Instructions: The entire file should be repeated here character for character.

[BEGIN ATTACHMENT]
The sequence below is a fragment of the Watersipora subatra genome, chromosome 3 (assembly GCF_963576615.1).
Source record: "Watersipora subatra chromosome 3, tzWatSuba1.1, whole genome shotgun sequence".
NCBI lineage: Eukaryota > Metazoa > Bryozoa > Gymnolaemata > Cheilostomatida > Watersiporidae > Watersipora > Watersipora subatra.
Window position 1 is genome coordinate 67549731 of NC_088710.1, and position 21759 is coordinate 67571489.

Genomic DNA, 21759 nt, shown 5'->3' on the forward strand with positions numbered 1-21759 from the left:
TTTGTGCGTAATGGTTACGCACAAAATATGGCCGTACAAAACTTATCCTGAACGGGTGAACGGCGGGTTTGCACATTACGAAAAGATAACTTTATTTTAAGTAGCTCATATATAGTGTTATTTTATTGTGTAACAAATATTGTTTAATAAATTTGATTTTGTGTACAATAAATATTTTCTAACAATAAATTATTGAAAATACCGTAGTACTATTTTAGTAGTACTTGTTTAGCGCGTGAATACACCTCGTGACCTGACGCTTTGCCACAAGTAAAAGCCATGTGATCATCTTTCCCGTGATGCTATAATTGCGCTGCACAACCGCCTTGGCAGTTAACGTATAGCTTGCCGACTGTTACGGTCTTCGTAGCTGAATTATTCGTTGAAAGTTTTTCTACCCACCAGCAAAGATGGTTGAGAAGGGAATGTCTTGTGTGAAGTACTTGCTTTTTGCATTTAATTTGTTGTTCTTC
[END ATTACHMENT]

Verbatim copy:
The sequence below is a fragment of the Watersipora subatra genome, chromosome 3 (assembly GCF_963576615.1).
Source record: "Watersipora subatra chromosome 3, tzWatSuba1.1, whole genome shotgun sequence".
NCBI lineage: Eukaryota > Metazoa > Bryozoa > Gymnolaemata > Cheilostomatida > Watersiporidae > Watersipora > Watersipora subatra.
Window position 1 is genome coordinate 67549731 of NC_088710.1, and position 21759 is coordinate 67571489.

Genomic DNA, 21759 nt, shown 5'->3' on the forward strand with positions numbered 1-21759 from the left:
TTTGTGCGTAATGGTTACGCACAAAATATGGCCGTACAAAACTTATCCTGAACGGGTGAACGGCGGGTTTGCACATTACGAAAAGATAACTTTATTTTAAGTAGCTCATATATAGTGTTATTTTATTGTGTAACAAATATTGTTTAATAAATTTGATTTTGTGTACAATAAATATTTTCTAACAATAAATTATTGAAAATACCGTAGTACTATTTTAGTAGTACTTGTTTAGCGCGTGAATACACCTCGTGACCTGACGCTTTGCCACAAGTAAAAGCCATGTGATCATCTTTCCCGTGATGCTATAATTGCGCTGCACAACCGCCTTGGCAGTTAACGTATAGCTTGCCGACTGTTACGGTCTTCGTAGCTGAATTATTCGTTGAAAGTTTTTCTACCCACCAGCAAAGATGGTTGAGAAGGGAATGTCTTGTGTGAAGTACTTGCTTTTTGCATTTAATTTGTTGTTCTTC